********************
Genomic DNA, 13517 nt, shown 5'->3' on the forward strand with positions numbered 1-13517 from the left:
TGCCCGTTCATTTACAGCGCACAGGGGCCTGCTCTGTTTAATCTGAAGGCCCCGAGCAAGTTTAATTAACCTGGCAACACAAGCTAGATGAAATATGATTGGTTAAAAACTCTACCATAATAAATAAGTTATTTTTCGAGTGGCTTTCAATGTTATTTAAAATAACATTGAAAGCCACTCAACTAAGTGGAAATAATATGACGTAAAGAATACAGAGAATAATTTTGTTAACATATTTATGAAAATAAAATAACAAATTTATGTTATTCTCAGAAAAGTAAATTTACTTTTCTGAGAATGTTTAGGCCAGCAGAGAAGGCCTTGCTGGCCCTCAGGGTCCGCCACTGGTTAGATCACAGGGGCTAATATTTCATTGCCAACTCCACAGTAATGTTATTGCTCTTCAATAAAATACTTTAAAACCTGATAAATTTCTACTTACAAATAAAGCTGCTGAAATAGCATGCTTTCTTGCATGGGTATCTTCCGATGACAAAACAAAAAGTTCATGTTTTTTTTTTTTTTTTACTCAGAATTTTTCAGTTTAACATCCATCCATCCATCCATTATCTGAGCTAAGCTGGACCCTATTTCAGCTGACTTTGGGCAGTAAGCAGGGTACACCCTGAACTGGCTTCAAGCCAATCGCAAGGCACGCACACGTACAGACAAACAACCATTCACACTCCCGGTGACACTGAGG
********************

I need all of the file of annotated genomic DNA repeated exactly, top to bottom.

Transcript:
Genomic DNA, 13517 nt, shown 5'->3' on the forward strand with positions numbered 1-13517 from the left:
TGCCCGTTCATTTACAGCGCACAGGGGCCTGCTCTGTTTAATCTGAAGGCCCCGAGCAAGTTTAATTAACCTGGCAACACAAGCTAGATGAAATATGATTGGTTAAAAACTCTACCATAATAAATAAGTTATTTTTCGAGTGGCTTTCAATGTTATTTAAAATAACATTGAAAGCCACTCAACTAAGTGGAAATAATATGACGTAAAGAATACAGAGAATAATTTTGTTAACATATTTATGAAAATAAAATAACAAATTTATGTTATTCTCAGAAAAGTAAATTTACTTTTCTGAGAATGTTTAGGCCAGCAGAGAAGGCCTTGCTGGCCCTCAGGGTCCGCCACTGGTTAGATCACAGGGGCTAATATTTCATTGCCAACTCCACAGTAATGTTATTGCTCTTCAATAAAATACTTTAAAACCTGATAAATTTCTACTTACAAATAAAGCTGCTGAAATAGCATGCTTTCTTGCATGGGTATCTTCCGATGACAAAACAAAAAGTTCATGTTTTTTTTTTTTTTTTACTCAGAATTTTTCAGTTTAACATCCATCCATCCATCCATTATCTGAGCTAAGCTGGACCCTATTTCAGCTGACTTTGGGCAGTAAGCAGGGTACACCCTGAACTGGCTTCAAGCCAATCGCAAGGCACGCACACGTACAGACAAACAACCATTCACACTCCCGGTGACACTGAGG